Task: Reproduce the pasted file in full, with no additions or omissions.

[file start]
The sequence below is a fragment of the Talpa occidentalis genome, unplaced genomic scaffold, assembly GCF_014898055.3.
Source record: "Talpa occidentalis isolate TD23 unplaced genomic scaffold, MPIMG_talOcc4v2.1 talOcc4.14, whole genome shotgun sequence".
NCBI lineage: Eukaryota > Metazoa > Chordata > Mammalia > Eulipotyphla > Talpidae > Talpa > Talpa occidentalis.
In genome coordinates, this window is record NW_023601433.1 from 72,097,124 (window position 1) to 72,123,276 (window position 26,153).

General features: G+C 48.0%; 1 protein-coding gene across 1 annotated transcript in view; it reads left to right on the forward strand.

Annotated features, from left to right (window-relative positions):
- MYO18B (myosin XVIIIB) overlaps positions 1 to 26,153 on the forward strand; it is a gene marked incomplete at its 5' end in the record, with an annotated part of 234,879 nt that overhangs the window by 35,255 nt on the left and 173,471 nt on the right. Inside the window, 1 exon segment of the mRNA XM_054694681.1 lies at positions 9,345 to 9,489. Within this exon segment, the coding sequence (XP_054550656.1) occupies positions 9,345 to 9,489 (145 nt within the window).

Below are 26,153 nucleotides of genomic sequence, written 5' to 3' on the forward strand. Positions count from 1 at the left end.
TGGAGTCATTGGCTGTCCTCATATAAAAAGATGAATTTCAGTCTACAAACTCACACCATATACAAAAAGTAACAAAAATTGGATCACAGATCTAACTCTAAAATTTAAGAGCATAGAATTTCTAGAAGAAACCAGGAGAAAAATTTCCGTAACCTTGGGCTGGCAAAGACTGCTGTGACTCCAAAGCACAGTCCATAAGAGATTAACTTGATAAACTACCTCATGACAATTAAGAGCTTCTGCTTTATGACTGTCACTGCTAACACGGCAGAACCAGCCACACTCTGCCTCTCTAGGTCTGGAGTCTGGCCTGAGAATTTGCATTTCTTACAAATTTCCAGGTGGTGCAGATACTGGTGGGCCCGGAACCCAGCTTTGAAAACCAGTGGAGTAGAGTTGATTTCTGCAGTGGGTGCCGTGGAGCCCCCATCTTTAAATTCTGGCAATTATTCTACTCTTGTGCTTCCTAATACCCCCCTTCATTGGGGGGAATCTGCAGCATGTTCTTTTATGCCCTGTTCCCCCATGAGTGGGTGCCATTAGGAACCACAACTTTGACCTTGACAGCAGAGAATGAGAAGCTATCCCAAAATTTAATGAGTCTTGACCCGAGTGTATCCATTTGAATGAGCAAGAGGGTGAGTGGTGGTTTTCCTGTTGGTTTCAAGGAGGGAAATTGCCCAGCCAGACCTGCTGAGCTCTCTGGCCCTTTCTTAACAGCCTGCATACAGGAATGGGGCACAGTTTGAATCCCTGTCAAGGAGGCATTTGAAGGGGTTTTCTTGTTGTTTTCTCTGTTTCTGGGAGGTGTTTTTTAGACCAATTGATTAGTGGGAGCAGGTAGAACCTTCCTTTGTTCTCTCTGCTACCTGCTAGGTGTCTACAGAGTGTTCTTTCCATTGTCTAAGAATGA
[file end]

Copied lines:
The sequence below is a fragment of the Talpa occidentalis genome, unplaced genomic scaffold, assembly GCF_014898055.3.
Source record: "Talpa occidentalis isolate TD23 unplaced genomic scaffold, MPIMG_talOcc4v2.1 talOcc4.14, whole genome shotgun sequence".
NCBI lineage: Eukaryota > Metazoa > Chordata > Mammalia > Eulipotyphla > Talpidae > Talpa > Talpa occidentalis.
In genome coordinates, this window is record NW_023601433.1 from 72,097,124 (window position 1) to 72,123,276 (window position 26,153).

General features: G+C 48.0%; 1 protein-coding gene across 1 annotated transcript in view; it reads left to right on the forward strand.

Annotated features, from left to right (window-relative positions):
- MYO18B (myosin XVIIIB) overlaps positions 1 to 26,153 on the forward strand; it is a gene marked incomplete at its 5' end in the record, with an annotated part of 234,879 nt that overhangs the window by 35,255 nt on the left and 173,471 nt on the right. Inside the window, 1 exon segment of the mRNA XM_054694681.1 lies at positions 9,345 to 9,489. Within this exon segment, the coding sequence (XP_054550656.1) occupies positions 9,345 to 9,489 (145 nt within the window).

Below are 26,153 nucleotides of genomic sequence, written 5' to 3' on the forward strand. Positions count from 1 at the left end.
TGGAGTCATTGGCTGTCCTCATATAAAAAGATGAATTTCAGTCTACAAACTCACACCATATACAAAAAGTAACAAAAATTGGATCACAGATCTAACTCTAAAATTTAAGAGCATAGAATTTCTAGAAGAAACCAGGAGAAAAATTTCCGTAACCTTGGGCTGGCAAAGACTGCTGTGACTCCAAAGCACAGTCCATAAGAGATTAACTTGATAAACTACCTCATGACAATTAAGAGCTTCTGCTTTATGACTGTCACTGCTAACACGGCAGAACCAGCCACACTCTGCCTCTCTAGGTCTGGAGTCTGGCCTGAGAATTTGCATTTCTTACAAATTTCCAGGTGGTGCAGATACTGGTGGGCCCGGAACCCAGCTTTGAAAACCAGTGGAGTAGAGTTGATTTCTGCAGTGGGTGCCGTGGAGCCCCCATCTTTAAATTCTGGCAATTATTCTACTCTTGTGCTTCCTAATACCCCCCTTCATTGGGGGGAATCTGCAGCATGTTCTTTTATGCCCTGTTCCCCCATGAGTGGGTGCCATTAGGAACCACAACTTTGACCTTGACAGCAGAGAATGAGAAGCTATCCCAAAATTTAATGAGTCTTGACCCGAGTGTATCCATTTGAATGAGCAAGAGGGTGAGTGGTGGTTTTCCTGTTGGTTTCAAGGAGGGAAATTGCCCAGCCAGACCTGCTGAGCTCTCTGGCCCTTTCTTAACAGCCTGCATACAGGAATGGGGCACAGTTTGAATCCCTGTCAAGGAGGCATTTGAAGGGGTTTTCTTGTTGTTTTCTCTGTTTCTGGGAGGTGTTTTTTAGACCAATTGATTAGTGGGAGCAGGTAGAACCTTCCTTTGTTCTCTCTGCTACCTGCTAGGTGTCTACAGAGTGTTCTTTCCATTGTCTAAGAATGA